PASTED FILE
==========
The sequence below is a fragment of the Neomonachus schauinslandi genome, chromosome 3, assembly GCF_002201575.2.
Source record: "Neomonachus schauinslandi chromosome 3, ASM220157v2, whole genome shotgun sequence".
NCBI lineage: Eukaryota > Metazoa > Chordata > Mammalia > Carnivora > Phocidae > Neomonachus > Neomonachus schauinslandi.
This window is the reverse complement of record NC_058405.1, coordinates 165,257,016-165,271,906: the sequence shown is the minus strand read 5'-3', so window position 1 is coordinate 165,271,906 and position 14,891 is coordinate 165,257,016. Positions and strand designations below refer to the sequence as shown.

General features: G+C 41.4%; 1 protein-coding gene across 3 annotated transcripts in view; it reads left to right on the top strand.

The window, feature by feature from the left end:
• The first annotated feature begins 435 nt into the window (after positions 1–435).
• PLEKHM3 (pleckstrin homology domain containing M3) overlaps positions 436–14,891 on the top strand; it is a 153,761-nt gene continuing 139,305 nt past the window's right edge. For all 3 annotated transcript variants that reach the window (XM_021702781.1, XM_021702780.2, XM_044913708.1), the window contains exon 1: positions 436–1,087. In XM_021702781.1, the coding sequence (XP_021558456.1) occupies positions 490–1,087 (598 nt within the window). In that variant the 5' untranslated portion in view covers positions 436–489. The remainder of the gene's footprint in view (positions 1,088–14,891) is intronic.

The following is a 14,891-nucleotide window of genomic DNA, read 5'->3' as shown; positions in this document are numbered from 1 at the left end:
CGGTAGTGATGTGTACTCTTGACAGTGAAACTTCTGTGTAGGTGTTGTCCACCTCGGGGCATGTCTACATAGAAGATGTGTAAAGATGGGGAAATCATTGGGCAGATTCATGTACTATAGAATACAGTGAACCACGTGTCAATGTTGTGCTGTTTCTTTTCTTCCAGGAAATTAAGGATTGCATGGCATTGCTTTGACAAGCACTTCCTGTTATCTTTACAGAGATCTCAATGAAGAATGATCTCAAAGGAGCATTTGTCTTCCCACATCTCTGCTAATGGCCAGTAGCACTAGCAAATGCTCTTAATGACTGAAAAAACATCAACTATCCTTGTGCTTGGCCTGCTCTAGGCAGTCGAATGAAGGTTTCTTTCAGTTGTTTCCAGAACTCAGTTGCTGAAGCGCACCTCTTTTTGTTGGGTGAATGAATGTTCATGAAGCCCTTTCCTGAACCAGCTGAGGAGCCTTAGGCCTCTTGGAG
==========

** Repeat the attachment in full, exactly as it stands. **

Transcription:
The sequence below is a fragment of the Neomonachus schauinslandi genome, chromosome 3, assembly GCF_002201575.2.
Source record: "Neomonachus schauinslandi chromosome 3, ASM220157v2, whole genome shotgun sequence".
NCBI lineage: Eukaryota > Metazoa > Chordata > Mammalia > Carnivora > Phocidae > Neomonachus > Neomonachus schauinslandi.
This window is the reverse complement of record NC_058405.1, coordinates 165,257,016-165,271,906: the sequence shown is the minus strand read 5'-3', so window position 1 is coordinate 165,271,906 and position 14,891 is coordinate 165,257,016. Positions and strand designations below refer to the sequence as shown.

General features: G+C 41.4%; 1 protein-coding gene across 3 annotated transcripts in view; it reads left to right on the top strand.

The window, feature by feature from the left end:
• The first annotated feature begins 435 nt into the window (after positions 1–435).
• PLEKHM3 (pleckstrin homology domain containing M3) overlaps positions 436–14,891 on the top strand; it is a 153,761-nt gene continuing 139,305 nt past the window's right edge. For all 3 annotated transcript variants that reach the window (XM_021702781.1, XM_021702780.2, XM_044913708.1), the window contains exon 1: positions 436–1,087. In XM_021702781.1, the coding sequence (XP_021558456.1) occupies positions 490–1,087 (598 nt within the window). In that variant the 5' untranslated portion in view covers positions 436–489. The remainder of the gene's footprint in view (positions 1,088–14,891) is intronic.

The following is a 14,891-nucleotide window of genomic DNA, read 5'->3' as shown; positions in this document are numbered from 1 at the left end:
CGGTAGTGATGTGTACTCTTGACAGTGAAACTTCTGTGTAGGTGTTGTCCACCTCGGGGCATGTCTACATAGAAGATGTGTAAAGATGGGGAAATCATTGGGCAGATTCATGTACTATAGAATACAGTGAACCACGTGTCAATGTTGTGCTGTTTCTTTTCTTCCAGGAAATTAAGGATTGCATGGCATTGCTTTGACAAGCACTTCCTGTTATCTTTACAGAGATCTCAATGAAGAATGATCTCAAAGGAGCATTTGTCTTCCCACATCTCTGCTAATGGCCAGTAGCACTAGCAAATGCTCTTAATGACTGAAAAAACATCAACTATCCTTGTGCTTGGCCTGCTCTAGGCAGTCGAATGAAGGTTTCTTTCAGTTGTTTCCAGAACTCAGTTGCTGAAGCGCACCTCTTTTTGTTGGGTGAATGAATGTTCATGAAGCCCTTTCCTGAACCAGCTGAGGAGCCTTAGGCCTCTTGGAG